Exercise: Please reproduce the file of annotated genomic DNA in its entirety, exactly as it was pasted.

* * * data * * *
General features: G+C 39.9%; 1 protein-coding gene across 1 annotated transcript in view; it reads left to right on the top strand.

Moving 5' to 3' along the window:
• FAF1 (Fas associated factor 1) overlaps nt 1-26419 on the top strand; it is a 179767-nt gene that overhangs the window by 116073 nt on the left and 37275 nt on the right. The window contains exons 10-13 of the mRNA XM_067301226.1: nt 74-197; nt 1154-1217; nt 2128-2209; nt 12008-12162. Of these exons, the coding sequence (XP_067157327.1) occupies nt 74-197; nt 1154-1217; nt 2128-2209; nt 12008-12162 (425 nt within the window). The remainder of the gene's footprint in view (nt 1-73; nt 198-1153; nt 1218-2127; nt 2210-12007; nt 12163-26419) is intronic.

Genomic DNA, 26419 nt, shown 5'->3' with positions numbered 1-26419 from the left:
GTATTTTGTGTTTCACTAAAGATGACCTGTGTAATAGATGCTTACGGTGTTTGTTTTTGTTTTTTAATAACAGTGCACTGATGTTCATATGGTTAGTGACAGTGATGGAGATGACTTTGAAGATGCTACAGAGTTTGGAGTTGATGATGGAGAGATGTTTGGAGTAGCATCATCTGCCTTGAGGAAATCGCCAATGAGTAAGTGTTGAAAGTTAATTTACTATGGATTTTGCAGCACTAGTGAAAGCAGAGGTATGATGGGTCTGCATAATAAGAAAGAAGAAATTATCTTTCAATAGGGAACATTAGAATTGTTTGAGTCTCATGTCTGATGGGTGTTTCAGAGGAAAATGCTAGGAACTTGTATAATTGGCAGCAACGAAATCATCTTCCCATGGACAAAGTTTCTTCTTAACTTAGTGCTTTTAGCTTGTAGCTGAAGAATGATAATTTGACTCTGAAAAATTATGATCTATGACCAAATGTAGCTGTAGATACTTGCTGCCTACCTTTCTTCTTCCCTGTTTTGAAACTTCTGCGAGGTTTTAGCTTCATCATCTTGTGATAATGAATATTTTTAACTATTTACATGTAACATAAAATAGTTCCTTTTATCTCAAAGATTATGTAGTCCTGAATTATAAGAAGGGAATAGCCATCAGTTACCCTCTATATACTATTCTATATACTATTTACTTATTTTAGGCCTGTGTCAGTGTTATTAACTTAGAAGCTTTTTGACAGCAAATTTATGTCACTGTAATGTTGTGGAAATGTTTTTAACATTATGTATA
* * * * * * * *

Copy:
General features: G+C 39.9%; 1 protein-coding gene across 1 annotated transcript in view; it reads left to right on the top strand.

Moving 5' to 3' along the window:
• FAF1 (Fas associated factor 1) overlaps nt 1-26419 on the top strand; it is a 179767-nt gene that overhangs the window by 116073 nt on the left and 37275 nt on the right. The window contains exons 10-13 of the mRNA XM_067301226.1: nt 74-197; nt 1154-1217; nt 2128-2209; nt 12008-12162. Of these exons, the coding sequence (XP_067157327.1) occupies nt 74-197; nt 1154-1217; nt 2128-2209; nt 12008-12162 (425 nt within the window). The remainder of the gene's footprint in view (nt 1-73; nt 198-1153; nt 1218-2127; nt 2210-12007; nt 12163-26419) is intronic.

Genomic DNA, 26419 nt, shown 5'->3' with positions numbered 1-26419 from the left:
GTATTTTGTGTTTCACTAAAGATGACCTGTGTAATAGATGCTTACGGTGTTTGTTTTTGTTTTTTAATAACAGTGCACTGATGTTCATATGGTTAGTGACAGTGATGGAGATGACTTTGAAGATGCTACAGAGTTTGGAGTTGATGATGGAGAGATGTTTGGAGTAGCATCATCTGCCTTGAGGAAATCGCCAATGAGTAAGTGTTGAAAGTTAATTTACTATGGATTTTGCAGCACTAGTGAAAGCAGAGGTATGATGGGTCTGCATAATAAGAAAGAAGAAATTATCTTTCAATAGGGAACATTAGAATTGTTTGAGTCTCATGTCTGATGGGTGTTTCAGAGGAAAATGCTAGGAACTTGTATAATTGGCAGCAACGAAATCATCTTCCCATGGACAAAGTTTCTTCTTAACTTAGTGCTTTTAGCTTGTAGCTGAAGAATGATAATTTGACTCTGAAAAATTATGATCTATGACCAAATGTAGCTGTAGATACTTGCTGCCTACCTTTCTTCTTCCCTGTTTTGAAACTTCTGCGAGGTTTTAGCTTCATCATCTTGTGATAATGAATATTTTTAACTATTTACATGTAACATAAAATAGTTCCTTTTATCTCAAAGATTATGTAGTCCTGAATTATAAGAAGGGAATAGCCATCAGTTACCCTCTATATACTATTCTATATACTATTTACTTATTTTAGGCCTGTGTCAGTGTTATTAACTTAGAAGCTTTTTGACAGCAAATTTATGTCACTGTAATGTTGTGGAAATGTTTTTAACATTATGTATA